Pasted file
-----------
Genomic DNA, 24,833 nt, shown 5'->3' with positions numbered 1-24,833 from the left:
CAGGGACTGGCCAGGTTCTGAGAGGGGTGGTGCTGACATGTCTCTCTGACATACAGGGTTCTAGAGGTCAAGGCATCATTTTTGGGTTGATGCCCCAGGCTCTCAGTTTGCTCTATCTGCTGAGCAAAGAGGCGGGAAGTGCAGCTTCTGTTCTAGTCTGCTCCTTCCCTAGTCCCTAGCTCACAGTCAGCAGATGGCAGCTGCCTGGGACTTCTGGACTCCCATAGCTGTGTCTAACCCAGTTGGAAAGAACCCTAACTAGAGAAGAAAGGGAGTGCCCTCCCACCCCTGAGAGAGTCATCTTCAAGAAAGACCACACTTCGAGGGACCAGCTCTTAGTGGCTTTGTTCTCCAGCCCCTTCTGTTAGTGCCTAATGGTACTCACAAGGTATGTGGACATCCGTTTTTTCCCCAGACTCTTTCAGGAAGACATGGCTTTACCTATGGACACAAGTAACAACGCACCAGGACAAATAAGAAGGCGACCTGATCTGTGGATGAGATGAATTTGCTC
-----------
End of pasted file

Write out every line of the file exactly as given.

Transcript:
Genomic DNA, 24,833 nt, shown 5'->3' with positions numbered 1-24,833 from the left:
CAGGGACTGGCCAGGTTCTGAGAGGGGTGGTGCTGACATGTCTCTCTGACATACAGGGTTCTAGAGGTCAAGGCATCATTTTTGGGTTGATGCCCCAGGCTCTCAGTTTGCTCTATCTGCTGAGCAAAGAGGCGGGAAGTGCAGCTTCTGTTCTAGTCTGCTCCTTCCCTAGTCCCTAGCTCACAGTCAGCAGATGGCAGCTGCCTGGGACTTCTGGACTCCCATAGCTGTGTCTAACCCAGTTGGAAAGAACCCTAACTAGAGAAGAAAGGGAGTGCCCTCCCACCCCTGAGAGAGTCATCTTCAAGAAAGACCACACTTCGAGGGACCAGCTCTTAGTGGCTTTGTTCTCCAGCCCCTTCTGTTAGTGCCTAATGGTACTCACAAGGTATGTGGACATCCGTTTTTTCCCCAGACTCTTTCAGGAAGACATGGCTTTACCTATGGACACAAGTAACAACGCACCAGGACAAATAAGAAGGCGACCTGATCTGTGGATGAGATGAATTTGCTC